This is a popular notion, and has been for centuries--that Judaism was a "religion of works." While not the impetus of our discussion here, it goes to show that this preconceived notion of Judaism in Jesus' day (Second Temple Judaism) from a Lutheran perspective affects the way scholars translate the Greek text into our many English Bibles of today. I'm going to argue here that John 1:17 does not in fact, show a "polar opposite" contrast between the Law of Moses on the one hand, and the grace and truth of Jesus Christ, on the other. Rather, the text shows a flow between the two. In other words, a translation of this text from the original Greek should reveal God's one, unified story to save the world, and he does this through Abraham, Moses, the law and Israel, and through Jesus--and it's one story, not two (or more). Let's look at some of more popular translations..
King James version: For the law was given by Moses, but grace and truth came by Jesus Christ.
New King James version: For the law was given through Moses, but grace and truth came through Jesus Christ.
New International Version: For the law was given through Moses; grace and truth came through Jesus Christ.
English Standard Version: For the law was given through Moses; grace and truth came through Jesus Christ.
New American Standard Bible: For the Law was given through Moses; grace and truth were realized through Jesus Christ.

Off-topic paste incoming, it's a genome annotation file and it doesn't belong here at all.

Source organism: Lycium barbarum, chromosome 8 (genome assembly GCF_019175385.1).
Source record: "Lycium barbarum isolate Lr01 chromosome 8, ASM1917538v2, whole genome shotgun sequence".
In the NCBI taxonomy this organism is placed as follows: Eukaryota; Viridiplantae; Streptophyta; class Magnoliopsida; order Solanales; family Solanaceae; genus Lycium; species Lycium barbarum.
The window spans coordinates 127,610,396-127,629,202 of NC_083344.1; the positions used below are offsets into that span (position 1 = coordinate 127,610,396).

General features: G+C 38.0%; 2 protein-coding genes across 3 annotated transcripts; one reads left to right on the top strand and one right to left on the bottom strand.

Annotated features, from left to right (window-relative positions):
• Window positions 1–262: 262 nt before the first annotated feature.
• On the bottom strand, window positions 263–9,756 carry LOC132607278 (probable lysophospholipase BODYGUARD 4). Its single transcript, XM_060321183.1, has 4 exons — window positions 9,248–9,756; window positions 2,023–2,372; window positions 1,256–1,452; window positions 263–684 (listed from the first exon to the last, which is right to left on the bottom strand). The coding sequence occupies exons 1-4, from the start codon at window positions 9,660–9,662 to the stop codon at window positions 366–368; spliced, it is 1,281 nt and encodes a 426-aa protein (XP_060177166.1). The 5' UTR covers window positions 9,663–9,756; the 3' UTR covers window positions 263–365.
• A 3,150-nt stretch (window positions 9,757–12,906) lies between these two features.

Holman Christian Standard Bible: For although the law was given through Moses; grace and truth came through Jesus Christ.
We got the basics from Moses,
and then this exuberant giving and receiving,
This endless knowing and understanding—
all this came through Jesus, the Messiah.
The Interlinear NASB-NIV Parallel New Testament in Greek and English:
"Because the law through Moses was given, the grace and the truth through Jesus Christ became."
And lastly, the Greek text: οτι ο νομος δια μωυσεως εδοθη η χαρις και η αληθεια δια ιησου χριστου εγενετο.
Notice that in every translation (except The Message and the Interlinear), the verse starts with "For," and in KJV and NKJV, the second clause begins with the contrastive conjunction "but." The word "but" is used in contrast, as in "I'd love to go to the movies--but--I have neither the money nor the time. That is to say, there is a positive and also a negative. In the other translations (NIV, ESV, NASB, HCB), scholars have inserted a semicolon to introduce a second clause in the thought that John the Apostle portrays. Even with the semicolon, there is a subtle (if not deep) contrast between law and grace that is put forth. For a clause after a semicolon is an independent clause, and stands by itself: it can therefore be understood on its own. When you read "For the law was given through Moses," it is easy to expect a contrast in the proceeding clause--especially if it is marked as "independent" by a semicolon.